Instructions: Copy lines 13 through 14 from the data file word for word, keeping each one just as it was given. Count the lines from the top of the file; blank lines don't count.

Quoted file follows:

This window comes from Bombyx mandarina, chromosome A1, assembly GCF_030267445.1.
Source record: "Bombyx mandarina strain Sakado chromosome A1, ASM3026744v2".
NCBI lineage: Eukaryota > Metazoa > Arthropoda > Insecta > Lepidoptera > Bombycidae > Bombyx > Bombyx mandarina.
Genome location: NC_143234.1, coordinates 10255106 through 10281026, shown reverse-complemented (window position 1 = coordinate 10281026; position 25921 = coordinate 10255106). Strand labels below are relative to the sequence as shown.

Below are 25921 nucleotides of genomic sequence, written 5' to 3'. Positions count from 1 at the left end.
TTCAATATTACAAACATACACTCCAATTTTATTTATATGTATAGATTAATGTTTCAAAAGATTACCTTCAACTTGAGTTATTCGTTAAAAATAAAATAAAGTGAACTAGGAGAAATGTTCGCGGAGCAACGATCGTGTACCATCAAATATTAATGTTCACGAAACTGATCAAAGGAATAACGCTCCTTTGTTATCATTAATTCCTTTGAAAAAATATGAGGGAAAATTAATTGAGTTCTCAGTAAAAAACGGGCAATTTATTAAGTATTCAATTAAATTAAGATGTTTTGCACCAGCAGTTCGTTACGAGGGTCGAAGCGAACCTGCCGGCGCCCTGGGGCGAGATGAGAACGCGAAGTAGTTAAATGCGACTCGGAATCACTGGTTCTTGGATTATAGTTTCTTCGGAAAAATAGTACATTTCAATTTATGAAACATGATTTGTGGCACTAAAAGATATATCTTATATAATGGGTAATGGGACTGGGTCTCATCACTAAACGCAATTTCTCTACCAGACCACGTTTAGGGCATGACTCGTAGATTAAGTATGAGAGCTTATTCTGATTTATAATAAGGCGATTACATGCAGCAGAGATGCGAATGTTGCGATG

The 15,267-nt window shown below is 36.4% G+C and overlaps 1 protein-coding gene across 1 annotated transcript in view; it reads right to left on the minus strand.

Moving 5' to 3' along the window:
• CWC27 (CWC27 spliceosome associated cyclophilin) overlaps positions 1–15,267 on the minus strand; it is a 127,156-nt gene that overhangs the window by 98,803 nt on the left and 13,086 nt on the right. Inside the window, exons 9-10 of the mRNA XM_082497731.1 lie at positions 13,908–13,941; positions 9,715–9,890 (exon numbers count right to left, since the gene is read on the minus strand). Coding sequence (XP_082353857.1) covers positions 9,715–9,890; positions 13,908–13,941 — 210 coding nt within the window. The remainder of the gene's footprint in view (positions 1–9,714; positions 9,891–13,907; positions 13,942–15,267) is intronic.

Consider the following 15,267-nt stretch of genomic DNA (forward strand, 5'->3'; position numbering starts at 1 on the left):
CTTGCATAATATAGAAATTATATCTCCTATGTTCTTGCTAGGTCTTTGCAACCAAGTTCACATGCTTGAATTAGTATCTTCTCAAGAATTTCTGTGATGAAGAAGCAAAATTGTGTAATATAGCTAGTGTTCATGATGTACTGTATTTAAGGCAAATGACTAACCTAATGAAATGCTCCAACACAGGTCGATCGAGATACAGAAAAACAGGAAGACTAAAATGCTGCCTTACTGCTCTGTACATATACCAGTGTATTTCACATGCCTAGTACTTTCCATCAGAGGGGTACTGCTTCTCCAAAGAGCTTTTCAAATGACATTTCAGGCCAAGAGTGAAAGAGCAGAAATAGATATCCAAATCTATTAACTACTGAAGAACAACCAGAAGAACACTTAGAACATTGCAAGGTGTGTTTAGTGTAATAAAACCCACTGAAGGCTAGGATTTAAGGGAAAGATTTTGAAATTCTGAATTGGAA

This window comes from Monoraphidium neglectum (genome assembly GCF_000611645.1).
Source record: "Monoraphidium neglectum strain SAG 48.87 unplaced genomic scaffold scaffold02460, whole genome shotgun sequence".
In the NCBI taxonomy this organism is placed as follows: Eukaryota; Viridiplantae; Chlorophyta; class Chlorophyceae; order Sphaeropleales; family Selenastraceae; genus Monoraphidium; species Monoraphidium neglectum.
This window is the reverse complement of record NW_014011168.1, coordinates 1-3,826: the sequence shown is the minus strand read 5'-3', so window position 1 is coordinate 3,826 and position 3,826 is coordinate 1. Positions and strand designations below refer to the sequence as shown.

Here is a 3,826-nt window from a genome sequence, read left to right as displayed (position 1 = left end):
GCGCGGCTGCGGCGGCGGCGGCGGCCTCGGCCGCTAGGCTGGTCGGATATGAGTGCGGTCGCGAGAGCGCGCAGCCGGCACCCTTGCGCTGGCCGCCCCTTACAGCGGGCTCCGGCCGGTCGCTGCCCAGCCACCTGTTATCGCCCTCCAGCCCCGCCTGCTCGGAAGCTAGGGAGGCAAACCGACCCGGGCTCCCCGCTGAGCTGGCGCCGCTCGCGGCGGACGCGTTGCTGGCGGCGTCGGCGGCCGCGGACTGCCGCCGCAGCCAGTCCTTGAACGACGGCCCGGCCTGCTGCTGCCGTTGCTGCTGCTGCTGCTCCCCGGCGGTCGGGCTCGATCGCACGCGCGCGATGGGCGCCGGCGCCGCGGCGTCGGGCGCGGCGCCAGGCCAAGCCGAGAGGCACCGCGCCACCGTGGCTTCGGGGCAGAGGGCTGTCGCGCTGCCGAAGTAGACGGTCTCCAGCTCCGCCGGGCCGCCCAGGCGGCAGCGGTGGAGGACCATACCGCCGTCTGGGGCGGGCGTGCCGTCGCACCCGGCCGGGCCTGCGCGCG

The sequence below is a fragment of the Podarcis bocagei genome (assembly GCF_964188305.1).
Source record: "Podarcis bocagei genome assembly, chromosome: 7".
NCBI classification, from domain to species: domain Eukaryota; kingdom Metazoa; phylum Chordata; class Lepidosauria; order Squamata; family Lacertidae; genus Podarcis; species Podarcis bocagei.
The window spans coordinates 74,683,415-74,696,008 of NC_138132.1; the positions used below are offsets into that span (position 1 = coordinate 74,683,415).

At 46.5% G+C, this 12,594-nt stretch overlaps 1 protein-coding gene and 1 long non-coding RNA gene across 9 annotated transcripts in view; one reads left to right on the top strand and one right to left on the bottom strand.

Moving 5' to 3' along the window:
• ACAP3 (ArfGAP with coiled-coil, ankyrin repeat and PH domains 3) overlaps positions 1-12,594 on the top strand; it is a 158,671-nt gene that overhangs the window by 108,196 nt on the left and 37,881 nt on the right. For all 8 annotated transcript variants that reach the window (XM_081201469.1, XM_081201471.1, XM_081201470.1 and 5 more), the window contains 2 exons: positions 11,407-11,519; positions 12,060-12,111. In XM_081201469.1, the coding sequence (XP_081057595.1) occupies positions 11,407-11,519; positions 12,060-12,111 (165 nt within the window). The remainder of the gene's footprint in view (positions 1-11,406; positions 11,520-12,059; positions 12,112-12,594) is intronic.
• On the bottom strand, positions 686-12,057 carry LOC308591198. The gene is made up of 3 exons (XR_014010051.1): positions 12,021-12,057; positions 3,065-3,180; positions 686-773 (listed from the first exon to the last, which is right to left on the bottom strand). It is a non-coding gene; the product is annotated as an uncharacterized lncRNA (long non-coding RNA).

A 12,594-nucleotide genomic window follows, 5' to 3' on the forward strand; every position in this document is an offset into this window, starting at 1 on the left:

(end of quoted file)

Source record: "Monoraphidium neglectum strain SAG 48.87 unplaced genomic scaffold scaffold02460, whole genome shotgun sequence".
In the NCBI taxonomy this organism is placed as follows: Eukaryota; Viridiplantae; Chlorophyta; class Chlorophyceae; order Sphaeropleales; family Selenastraceae; genus Monoraphidium; species Monoraphidium neglectum.